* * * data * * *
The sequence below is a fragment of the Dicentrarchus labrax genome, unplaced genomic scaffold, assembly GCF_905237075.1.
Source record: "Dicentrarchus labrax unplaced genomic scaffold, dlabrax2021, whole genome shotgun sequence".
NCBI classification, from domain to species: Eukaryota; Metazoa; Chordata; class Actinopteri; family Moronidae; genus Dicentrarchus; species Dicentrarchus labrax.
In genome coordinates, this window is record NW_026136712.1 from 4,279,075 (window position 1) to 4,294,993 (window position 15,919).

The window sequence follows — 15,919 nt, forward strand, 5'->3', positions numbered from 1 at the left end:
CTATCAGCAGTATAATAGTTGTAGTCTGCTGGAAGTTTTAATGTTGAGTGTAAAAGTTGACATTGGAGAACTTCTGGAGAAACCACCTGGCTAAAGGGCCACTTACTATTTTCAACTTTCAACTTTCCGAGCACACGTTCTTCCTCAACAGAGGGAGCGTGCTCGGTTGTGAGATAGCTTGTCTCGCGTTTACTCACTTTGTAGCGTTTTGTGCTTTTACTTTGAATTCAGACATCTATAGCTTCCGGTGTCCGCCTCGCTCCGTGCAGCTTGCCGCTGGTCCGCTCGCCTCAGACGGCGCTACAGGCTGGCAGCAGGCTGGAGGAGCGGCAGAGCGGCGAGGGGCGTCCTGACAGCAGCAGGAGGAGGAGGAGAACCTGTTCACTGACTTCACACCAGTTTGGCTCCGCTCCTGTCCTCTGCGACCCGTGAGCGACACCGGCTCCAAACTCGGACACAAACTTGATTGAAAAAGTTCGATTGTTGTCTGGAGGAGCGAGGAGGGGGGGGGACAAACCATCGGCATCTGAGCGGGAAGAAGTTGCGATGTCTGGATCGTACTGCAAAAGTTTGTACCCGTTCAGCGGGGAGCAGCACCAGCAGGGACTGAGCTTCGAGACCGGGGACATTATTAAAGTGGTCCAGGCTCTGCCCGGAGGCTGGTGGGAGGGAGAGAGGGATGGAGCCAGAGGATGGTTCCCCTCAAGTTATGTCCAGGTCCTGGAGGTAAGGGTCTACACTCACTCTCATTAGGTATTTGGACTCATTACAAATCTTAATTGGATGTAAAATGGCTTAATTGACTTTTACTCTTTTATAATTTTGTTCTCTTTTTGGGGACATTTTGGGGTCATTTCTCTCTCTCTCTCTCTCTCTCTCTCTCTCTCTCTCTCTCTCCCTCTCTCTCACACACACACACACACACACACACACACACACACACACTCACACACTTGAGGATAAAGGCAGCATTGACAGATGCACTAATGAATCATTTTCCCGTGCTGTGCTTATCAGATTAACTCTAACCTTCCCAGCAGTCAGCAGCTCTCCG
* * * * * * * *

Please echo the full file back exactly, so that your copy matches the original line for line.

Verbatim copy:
The sequence below is a fragment of the Dicentrarchus labrax genome, unplaced genomic scaffold, assembly GCF_905237075.1.
Source record: "Dicentrarchus labrax unplaced genomic scaffold, dlabrax2021, whole genome shotgun sequence".
NCBI classification, from domain to species: Eukaryota; Metazoa; Chordata; class Actinopteri; family Moronidae; genus Dicentrarchus; species Dicentrarchus labrax.
In genome coordinates, this window is record NW_026136712.1 from 4,279,075 (window position 1) to 4,294,993 (window position 15,919).

The window sequence follows — 15,919 nt, forward strand, 5'->3', positions numbered from 1 at the left end:
CTATCAGCAGTATAATAGTTGTAGTCTGCTGGAAGTTTTAATGTTGAGTGTAAAAGTTGACATTGGAGAACTTCTGGAGAAACCACCTGGCTAAAGGGCCACTTACTATTTTCAACTTTCAACTTTCCGAGCACACGTTCTTCCTCAACAGAGGGAGCGTGCTCGGTTGTGAGATAGCTTGTCTCGCGTTTACTCACTTTGTAGCGTTTTGTGCTTTTACTTTGAATTCAGACATCTATAGCTTCCGGTGTCCGCCTCGCTCCGTGCAGCTTGCCGCTGGTCCGCTCGCCTCAGACGGCGCTACAGGCTGGCAGCAGGCTGGAGGAGCGGCAGAGCGGCGAGGGGCGTCCTGACAGCAGCAGGAGGAGGAGGAGAACCTGTTCACTGACTTCACACCAGTTTGGCTCCGCTCCTGTCCTCTGCGACCCGTGAGCGACACCGGCTCCAAACTCGGACACAAACTTGATTGAAAAAGTTCGATTGTTGTCTGGAGGAGCGAGGAGGGGGGGGGACAAACCATCGGCATCTGAGCGGGAAGAAGTTGCGATGTCTGGATCGTACTGCAAAAGTTTGTACCCGTTCAGCGGGGAGCAGCACCAGCAGGGACTGAGCTTCGAGACCGGGGACATTATTAAAGTGGTCCAGGCTCTGCCCGGAGGCTGGTGGGAGGGAGAGAGGGATGGAGCCAGAGGATGGTTCCCCTCAAGTTATGTCCAGGTCCTGGAGGTAAGGGTCTACACTCACTCTCATTAGGTATTTGGACTCATTACAAATCTTAATTGGATGTAAAATGGCTTAATTGACTTTTACTCTTTTATAATTTTGTTCTCTTTTTGGGGACATTTTGGGGTCATTTCTCTCTCTCTCTCTCTCTCTCTCTCTCTCTCTCTCTCTCTCCCTCTCTCTCACACACACACACACACACACACACACACACACACACACTCACACACTTGAGGATAAAGGCAGCATTGACAGATGCACTAATGAATCATTTTCCCGTGCTGTGCTTATCAGATTAACTCTAACCTTCCCAGCAGTCAGCAGCTCTCCG